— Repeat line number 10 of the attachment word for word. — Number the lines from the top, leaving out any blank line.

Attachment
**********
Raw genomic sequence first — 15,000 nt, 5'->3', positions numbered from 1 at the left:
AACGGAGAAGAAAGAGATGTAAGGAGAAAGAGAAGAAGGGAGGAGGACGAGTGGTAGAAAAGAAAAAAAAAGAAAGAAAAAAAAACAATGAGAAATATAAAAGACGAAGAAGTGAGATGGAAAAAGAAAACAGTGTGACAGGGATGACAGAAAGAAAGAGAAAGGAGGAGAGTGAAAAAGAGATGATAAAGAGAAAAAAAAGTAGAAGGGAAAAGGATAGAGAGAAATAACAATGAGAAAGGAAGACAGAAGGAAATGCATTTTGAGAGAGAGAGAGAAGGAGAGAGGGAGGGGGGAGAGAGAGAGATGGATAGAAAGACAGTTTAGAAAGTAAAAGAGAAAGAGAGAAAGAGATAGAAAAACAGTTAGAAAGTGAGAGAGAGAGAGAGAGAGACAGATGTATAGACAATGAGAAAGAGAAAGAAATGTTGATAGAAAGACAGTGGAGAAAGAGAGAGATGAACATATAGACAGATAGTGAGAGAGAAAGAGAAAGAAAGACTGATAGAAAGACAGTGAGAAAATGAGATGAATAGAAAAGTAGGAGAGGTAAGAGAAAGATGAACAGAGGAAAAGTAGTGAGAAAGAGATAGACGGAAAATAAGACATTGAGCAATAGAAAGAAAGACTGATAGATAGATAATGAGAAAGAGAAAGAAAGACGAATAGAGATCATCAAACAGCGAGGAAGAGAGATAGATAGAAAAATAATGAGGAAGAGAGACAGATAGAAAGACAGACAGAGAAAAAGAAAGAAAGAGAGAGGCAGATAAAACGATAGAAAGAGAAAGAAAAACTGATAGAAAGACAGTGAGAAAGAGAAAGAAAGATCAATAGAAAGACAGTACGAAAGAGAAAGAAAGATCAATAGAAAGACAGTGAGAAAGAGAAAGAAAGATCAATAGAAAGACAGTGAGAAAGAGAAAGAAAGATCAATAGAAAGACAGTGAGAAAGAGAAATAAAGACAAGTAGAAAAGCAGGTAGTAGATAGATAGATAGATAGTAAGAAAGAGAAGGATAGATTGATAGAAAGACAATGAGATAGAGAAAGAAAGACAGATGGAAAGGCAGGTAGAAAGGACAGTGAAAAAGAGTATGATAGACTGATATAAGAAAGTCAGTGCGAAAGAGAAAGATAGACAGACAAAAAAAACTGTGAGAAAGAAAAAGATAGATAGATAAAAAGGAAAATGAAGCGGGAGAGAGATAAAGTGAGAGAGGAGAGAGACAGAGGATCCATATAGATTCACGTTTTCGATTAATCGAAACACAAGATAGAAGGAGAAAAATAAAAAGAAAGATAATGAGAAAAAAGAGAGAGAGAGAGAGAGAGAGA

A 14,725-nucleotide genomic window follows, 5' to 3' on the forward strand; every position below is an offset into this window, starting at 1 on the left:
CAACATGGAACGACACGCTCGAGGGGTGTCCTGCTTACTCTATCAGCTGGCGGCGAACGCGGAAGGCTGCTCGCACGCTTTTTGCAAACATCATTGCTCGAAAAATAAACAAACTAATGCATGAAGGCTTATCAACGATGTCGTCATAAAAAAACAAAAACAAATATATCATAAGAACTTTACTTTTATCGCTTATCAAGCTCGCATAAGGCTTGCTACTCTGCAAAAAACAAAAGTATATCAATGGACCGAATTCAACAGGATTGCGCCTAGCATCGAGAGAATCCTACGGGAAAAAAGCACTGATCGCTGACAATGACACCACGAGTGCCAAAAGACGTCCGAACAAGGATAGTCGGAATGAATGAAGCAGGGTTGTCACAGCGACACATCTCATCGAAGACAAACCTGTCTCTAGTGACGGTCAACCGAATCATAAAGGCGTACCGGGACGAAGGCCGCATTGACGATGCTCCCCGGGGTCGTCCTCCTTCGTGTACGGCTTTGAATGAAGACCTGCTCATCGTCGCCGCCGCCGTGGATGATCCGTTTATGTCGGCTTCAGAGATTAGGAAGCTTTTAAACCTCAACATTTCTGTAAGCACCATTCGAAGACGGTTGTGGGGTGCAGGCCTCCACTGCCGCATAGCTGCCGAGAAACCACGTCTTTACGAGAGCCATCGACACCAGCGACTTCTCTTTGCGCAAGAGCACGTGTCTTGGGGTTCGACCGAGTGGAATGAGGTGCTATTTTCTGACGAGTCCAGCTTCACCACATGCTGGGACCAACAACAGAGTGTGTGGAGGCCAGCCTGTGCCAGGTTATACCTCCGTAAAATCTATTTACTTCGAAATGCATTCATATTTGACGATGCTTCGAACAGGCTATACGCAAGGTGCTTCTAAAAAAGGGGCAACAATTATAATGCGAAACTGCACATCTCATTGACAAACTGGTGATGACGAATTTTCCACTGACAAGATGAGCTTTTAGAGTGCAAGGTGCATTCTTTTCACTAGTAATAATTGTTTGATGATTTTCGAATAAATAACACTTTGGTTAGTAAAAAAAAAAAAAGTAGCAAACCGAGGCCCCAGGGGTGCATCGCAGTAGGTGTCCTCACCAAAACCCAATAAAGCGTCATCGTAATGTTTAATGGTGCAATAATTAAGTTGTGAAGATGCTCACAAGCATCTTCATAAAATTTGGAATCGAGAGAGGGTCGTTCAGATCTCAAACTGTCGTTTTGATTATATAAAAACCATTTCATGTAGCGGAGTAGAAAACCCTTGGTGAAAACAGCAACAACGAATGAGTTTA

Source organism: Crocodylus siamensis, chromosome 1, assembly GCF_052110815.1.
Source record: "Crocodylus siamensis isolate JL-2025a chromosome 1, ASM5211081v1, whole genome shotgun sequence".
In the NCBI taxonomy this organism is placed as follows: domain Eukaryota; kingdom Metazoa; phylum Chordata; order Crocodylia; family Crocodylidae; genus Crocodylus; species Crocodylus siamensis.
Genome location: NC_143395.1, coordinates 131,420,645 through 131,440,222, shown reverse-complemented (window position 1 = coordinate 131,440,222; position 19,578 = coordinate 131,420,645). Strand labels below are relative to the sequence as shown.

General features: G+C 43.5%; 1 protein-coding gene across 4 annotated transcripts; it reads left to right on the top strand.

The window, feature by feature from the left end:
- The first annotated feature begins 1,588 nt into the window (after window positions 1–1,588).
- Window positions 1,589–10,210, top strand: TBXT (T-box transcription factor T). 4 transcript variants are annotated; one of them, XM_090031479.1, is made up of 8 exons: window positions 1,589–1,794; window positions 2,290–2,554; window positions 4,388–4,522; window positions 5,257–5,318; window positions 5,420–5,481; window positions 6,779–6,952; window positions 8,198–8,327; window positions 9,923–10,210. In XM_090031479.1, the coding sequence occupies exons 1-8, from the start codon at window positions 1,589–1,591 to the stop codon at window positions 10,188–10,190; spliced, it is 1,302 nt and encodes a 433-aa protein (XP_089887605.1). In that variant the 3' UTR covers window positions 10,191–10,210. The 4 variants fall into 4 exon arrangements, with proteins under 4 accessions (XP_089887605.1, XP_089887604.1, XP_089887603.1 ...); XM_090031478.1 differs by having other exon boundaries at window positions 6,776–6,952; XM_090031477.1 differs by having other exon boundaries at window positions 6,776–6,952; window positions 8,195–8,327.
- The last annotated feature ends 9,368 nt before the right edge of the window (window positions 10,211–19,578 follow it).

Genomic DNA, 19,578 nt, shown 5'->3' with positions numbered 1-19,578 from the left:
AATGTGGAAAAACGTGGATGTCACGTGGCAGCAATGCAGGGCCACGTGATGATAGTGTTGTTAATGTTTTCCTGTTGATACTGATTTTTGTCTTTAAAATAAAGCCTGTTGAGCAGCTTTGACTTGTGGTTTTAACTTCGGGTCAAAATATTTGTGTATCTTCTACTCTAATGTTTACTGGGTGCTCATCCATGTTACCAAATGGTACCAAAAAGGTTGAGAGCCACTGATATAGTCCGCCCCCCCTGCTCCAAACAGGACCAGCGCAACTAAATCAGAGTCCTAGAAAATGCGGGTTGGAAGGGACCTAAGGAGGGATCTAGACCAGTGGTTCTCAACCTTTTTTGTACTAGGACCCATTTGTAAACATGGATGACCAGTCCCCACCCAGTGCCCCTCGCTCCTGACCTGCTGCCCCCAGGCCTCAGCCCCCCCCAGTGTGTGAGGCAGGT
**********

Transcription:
The window, feature by feature from the left end: